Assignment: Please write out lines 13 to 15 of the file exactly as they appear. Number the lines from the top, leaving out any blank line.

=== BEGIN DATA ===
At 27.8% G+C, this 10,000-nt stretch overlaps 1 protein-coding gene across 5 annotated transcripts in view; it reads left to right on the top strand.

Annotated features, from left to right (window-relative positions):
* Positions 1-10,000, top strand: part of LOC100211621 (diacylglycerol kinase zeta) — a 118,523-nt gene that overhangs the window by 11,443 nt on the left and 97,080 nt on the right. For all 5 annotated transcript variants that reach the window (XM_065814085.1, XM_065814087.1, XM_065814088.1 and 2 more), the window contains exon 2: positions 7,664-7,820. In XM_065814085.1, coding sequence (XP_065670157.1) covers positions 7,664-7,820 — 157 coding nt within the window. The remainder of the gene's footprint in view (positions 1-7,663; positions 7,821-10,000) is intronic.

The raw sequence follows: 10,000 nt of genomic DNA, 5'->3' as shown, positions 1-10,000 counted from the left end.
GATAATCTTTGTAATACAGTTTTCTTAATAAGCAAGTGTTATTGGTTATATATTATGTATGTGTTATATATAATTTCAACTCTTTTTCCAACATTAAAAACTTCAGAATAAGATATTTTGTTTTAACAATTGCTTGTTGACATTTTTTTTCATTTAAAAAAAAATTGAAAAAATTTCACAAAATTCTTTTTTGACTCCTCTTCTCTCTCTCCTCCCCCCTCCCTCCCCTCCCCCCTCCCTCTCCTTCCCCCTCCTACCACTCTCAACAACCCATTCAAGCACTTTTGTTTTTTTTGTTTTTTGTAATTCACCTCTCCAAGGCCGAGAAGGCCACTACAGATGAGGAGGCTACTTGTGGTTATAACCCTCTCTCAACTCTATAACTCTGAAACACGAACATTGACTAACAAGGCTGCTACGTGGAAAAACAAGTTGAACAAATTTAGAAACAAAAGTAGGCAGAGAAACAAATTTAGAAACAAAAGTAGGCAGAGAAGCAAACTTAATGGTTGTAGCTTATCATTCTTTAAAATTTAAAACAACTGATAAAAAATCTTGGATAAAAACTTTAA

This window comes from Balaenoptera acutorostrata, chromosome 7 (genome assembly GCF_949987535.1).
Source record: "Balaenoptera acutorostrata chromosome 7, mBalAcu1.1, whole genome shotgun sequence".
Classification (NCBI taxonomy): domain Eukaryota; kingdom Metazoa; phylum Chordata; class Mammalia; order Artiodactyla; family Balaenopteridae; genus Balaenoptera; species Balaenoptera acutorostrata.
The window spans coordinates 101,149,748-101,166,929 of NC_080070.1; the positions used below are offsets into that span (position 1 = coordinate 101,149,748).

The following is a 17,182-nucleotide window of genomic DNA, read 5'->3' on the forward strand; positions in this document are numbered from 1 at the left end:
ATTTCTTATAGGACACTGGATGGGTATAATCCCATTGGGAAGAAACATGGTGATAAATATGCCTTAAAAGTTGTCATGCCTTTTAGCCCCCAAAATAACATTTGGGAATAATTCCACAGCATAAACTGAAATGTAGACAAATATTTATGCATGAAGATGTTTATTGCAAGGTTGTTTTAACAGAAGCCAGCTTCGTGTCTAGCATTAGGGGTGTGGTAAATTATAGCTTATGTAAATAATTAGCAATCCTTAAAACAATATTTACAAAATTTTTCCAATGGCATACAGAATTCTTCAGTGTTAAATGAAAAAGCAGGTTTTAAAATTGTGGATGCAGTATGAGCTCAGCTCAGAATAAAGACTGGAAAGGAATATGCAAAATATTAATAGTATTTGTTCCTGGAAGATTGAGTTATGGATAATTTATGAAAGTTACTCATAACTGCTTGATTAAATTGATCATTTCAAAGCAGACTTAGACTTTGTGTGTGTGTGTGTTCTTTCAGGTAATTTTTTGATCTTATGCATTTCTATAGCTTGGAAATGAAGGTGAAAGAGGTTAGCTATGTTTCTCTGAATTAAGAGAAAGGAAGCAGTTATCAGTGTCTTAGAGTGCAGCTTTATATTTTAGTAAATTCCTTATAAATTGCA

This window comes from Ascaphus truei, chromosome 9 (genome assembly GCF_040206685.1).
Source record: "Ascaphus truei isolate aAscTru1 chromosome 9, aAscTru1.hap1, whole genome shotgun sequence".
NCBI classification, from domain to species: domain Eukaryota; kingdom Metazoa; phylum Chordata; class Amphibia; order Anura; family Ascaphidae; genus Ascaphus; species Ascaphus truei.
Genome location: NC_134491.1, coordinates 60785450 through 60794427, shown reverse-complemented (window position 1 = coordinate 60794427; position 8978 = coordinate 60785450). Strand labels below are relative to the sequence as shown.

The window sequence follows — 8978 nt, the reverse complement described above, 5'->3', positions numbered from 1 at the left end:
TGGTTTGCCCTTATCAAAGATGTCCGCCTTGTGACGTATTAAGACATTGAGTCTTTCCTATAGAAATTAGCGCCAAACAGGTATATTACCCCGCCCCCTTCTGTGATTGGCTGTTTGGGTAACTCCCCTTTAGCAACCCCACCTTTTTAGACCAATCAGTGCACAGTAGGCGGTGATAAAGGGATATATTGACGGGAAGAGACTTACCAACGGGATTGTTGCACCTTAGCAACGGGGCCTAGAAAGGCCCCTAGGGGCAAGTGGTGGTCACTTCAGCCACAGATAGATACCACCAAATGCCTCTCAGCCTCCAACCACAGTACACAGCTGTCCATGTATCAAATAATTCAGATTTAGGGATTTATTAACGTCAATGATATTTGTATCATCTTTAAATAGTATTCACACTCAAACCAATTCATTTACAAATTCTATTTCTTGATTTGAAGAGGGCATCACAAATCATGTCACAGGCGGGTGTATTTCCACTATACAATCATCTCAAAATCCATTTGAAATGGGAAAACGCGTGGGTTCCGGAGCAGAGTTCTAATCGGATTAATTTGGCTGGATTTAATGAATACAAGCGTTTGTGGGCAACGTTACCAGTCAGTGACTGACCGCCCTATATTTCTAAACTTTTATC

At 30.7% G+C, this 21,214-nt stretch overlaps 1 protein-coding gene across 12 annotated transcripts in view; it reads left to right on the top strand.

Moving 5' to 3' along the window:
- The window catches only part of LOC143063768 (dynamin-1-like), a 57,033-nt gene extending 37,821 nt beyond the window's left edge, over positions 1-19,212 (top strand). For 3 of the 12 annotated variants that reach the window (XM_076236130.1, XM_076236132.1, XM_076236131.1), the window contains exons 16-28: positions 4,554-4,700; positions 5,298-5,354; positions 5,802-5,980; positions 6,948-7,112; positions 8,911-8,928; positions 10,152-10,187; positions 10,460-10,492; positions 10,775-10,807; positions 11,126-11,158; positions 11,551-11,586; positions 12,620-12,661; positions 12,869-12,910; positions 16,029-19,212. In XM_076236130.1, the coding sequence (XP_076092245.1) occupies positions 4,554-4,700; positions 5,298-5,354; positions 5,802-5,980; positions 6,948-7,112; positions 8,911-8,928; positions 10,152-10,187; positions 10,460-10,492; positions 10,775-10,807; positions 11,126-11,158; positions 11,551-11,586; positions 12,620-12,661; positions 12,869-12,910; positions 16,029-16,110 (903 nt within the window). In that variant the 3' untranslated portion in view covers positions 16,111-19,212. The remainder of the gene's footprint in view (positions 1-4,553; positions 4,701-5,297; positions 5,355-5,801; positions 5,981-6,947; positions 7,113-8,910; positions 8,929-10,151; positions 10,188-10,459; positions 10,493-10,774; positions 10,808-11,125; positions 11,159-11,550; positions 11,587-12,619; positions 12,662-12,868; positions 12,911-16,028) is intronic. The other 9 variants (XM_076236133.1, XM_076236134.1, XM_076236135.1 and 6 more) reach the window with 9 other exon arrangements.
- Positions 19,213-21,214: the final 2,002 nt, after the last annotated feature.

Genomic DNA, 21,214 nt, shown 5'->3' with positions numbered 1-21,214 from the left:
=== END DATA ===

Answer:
Source record: "Ascaphus truei isolate aAscTru1 chromosome 9, aAscTru1.hap1, whole genome shotgun sequence".
NCBI classification, from domain to species: domain Eukaryota; kingdom Metazoa; phylum Chordata; class Amphibia; order Anura; family Ascaphidae; genus Ascaphus; species Ascaphus truei.
Genome location: NC_134491.1, coordinates 60785450 through 60794427, shown reverse-complemented (window position 1 = coordinate 60794427; position 8978 = coordinate 60785450). Strand labels below are relative to the sequence as shown.